Twitter liability in the spotlight at the Supreme Court
WASHINGTON (Gray DC) - For a second day in a row the Supreme Court took aim at the protections for American tech giants. Tuesday Google faced scrutiny from the justices and Wednesday it was Twitter’s turn. The two sides in Twitter v. Taamneh took questions from the justices for nearly three hours in what was supposed to be a 70-minute session. The oral arguments centered around the extent to which companies like twitter should be held accountable for terrorist activity on their platforms.
The case stems from a 2017 ISIS attack at a nightclub in Istanbul, Turkey. The family of one of those killed sued Twitter citing the Antiterrorism Act. The Taamneh family claims Twitter knowingly provided ISIS substantial assistance, aiding and abetting an act of international terrorism by allowing the terror group’s content on their platform. Twitter argues it did not know about the specific attack and ISIS did not use the site to plan it, so they are not liable. The justices grilled Twitter’s attorney.
“You’re helping by providing your service to those people…with the explicit knowledge that those people are using it to advance terrorism,” said Justice Elena Kagan.
The Taamneh legal team argues assistance does not have to be connected to a specific act and ISIS simply recruiting and fundraising via Twitter is enough to make the site responsible. Justice Neil Gorsuch took issue with the potentially broad accountability.
“This would put a heavy burden on a wide variety of businesses to try to ferret out more information about their customers to prevent liability under this kind of statute,” said Justice Neil Gorsuch.
Among the consequences of this case could be constant lawsuits against companies like Twitter, Google, and Meta if their current immunity is rolled back and they are found responsible for attacks they did not know about.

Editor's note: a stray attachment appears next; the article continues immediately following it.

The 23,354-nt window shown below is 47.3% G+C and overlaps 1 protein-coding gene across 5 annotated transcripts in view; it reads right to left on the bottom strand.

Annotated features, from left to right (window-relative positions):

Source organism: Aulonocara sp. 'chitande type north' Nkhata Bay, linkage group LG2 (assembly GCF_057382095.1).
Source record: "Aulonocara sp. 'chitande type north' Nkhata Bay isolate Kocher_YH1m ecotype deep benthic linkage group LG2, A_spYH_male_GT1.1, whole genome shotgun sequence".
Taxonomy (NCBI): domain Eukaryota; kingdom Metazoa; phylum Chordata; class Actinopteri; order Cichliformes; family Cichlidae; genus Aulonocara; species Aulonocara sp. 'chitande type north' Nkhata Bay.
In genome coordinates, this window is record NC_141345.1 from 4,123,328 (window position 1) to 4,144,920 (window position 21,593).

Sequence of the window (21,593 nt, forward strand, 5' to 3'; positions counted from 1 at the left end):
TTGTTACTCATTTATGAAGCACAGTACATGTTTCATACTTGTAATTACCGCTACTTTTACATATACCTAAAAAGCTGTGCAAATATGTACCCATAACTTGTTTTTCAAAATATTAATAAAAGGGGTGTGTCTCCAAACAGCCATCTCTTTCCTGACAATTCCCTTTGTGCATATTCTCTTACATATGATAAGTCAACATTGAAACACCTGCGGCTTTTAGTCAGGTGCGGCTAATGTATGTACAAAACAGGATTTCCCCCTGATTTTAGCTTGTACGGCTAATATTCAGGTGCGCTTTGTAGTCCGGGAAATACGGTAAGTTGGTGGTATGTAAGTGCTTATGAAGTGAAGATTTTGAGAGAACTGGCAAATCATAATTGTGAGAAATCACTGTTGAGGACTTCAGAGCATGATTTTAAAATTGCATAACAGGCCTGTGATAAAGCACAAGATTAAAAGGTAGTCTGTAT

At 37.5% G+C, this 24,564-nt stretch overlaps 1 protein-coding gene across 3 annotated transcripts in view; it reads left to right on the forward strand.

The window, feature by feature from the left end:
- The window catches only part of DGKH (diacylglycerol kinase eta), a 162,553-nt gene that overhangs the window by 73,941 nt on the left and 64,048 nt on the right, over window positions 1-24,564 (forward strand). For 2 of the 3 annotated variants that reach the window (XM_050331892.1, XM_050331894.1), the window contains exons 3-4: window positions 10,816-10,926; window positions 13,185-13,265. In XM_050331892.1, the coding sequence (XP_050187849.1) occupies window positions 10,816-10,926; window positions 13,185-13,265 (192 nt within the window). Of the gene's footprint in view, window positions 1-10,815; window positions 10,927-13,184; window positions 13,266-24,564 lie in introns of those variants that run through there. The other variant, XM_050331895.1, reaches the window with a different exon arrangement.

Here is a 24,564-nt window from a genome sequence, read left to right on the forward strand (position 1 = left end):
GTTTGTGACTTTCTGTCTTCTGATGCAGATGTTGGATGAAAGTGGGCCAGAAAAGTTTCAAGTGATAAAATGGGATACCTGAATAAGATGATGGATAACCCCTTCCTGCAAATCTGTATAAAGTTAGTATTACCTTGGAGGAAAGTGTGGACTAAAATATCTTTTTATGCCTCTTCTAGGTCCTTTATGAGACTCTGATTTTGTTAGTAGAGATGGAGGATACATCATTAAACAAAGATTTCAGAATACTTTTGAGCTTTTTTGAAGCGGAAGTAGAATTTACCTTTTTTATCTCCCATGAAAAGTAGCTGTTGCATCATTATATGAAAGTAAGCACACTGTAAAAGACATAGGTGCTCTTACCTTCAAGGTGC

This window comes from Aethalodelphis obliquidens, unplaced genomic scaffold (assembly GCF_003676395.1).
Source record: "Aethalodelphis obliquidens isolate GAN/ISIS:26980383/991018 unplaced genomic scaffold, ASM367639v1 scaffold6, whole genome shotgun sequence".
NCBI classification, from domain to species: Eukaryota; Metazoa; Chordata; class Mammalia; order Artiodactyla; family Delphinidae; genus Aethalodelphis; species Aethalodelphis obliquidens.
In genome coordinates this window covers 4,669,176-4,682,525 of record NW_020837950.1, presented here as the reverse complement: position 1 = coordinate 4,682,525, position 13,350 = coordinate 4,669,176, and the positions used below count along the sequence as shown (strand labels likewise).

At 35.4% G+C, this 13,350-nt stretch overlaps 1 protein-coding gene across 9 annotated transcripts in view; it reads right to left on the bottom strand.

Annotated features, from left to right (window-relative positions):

Eric Schnapper represented the Taamneh family in court. He argues these companies need to do a better job of keeping terrorist content off their platforms.
“They don’t need to send private investigators to the middle east to find terrorist materials on their websites, they just need to send a competent computer engineer to San Francisco,” said Schnapper.
This case comes a day after oral arguments in a nearly identical case involving Google, with that case largely focusing on the question of immunity tech companies enjoy under federal law, while Twitter’s case centers on whether the company directly aided and abetted a specific attack as the Taamneh family claims.
The justices also discussed the “state of mind” of the company alleged to be aiding ISIS. It is against Twitter policy for terrorist organizations to use the platform in illegal ways, and accounts involved in terrorist activity are supposed to be banned.
An opinion in the case is not expected until the summer.
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